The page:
There are many Android and iOS apps that allow users to make free calls. Even popular apps like Skype and Viber allow you to do that. However, problem with them is, apps have to be installed on both phones (the caller and the receiver) and you need to have a 3G connection or good Wi-Fi connectivity. If you need to make calls to normal phones, you need to pay money.
Now, a new mobile app called Nanu seems to have come up with a solution that could potentially cause a lot of worry to telecom operators across the world. Nanu Android app allows you make free VOIP phone calls to any normal phones (mobile and landline). The best part is that it can make quality calls even on 2G and congested networks.
Voice calls made on Nanu are completely free, even to those that do not have Nanu app installed on their phones. Nanu can offer free calls because ads pay for the cost of the call. But these are not intrusive ads as you might expect. The ads play when the phone is ringing and immediately stop as soon as the phone is picked up.
Check out their introductory video:
Nanu has been developed by Singapore based Gentay Communications Pte Ltd and the company has received funding from unnamed Japanese corporate investor, and has recently received a substantial investment from an investment group led by Sim Wong Hoo, the former founder and CEO of Singapore-based Creative Technology. [source]
Nanu app already has an infrastructure that can support upto 50 million users worldwide and as the usage of app increases the network capacity too will be upgraded.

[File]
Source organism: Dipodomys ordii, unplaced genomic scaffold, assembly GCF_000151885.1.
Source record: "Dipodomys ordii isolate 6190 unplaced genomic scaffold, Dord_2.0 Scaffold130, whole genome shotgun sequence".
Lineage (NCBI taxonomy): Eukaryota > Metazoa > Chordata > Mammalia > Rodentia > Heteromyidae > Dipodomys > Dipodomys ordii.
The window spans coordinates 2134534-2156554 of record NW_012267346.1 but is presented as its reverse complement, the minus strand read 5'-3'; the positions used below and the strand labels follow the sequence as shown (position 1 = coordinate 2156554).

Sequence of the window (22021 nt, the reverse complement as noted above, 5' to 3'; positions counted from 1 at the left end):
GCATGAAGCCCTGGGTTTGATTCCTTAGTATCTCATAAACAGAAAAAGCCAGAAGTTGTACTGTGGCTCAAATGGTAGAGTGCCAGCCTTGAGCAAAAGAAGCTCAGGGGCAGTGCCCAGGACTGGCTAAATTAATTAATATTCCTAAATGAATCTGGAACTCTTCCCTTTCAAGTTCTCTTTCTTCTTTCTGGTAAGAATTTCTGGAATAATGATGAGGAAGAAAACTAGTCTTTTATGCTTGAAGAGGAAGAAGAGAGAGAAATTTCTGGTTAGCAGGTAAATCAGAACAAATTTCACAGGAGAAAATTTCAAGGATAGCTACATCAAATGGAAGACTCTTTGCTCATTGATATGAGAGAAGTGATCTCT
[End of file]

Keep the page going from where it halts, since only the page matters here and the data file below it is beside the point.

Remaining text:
As the app has been recently launched (on August 4th), free calls to normal phones is currently restricted to 15 minutes. However, as the subscriber base and usage increases, the free call limit will go up as well.
Does it really work?
Yes, it does…
We have tried many similar apps earlier which have promised clear voice calls on 2G network, however, no app has come near to offering satisfactory results. However, Nanu worked as advertised. We made calls to normal mobile phone numbers in India, and made an international call to a landline. Both the calls connected immediately and voice clarity was nearly equal to a traditional call. Only thing we encountered was that voice was slightly delayed (which you generally encounter with all VOIP calls). Overall, we were pleasantly surprised with the quality of calls on Nanu.
If Nanu does manage to grow (and we think it will), it is sure to cause lot of heartache to telecom operators across the world.
Finally, we may have a mobile app that seems to have solved the free-ad-supported-call puzzle. Do install this app and let us know what you feel.
Download Nanu App on Android (iOS version coming soon)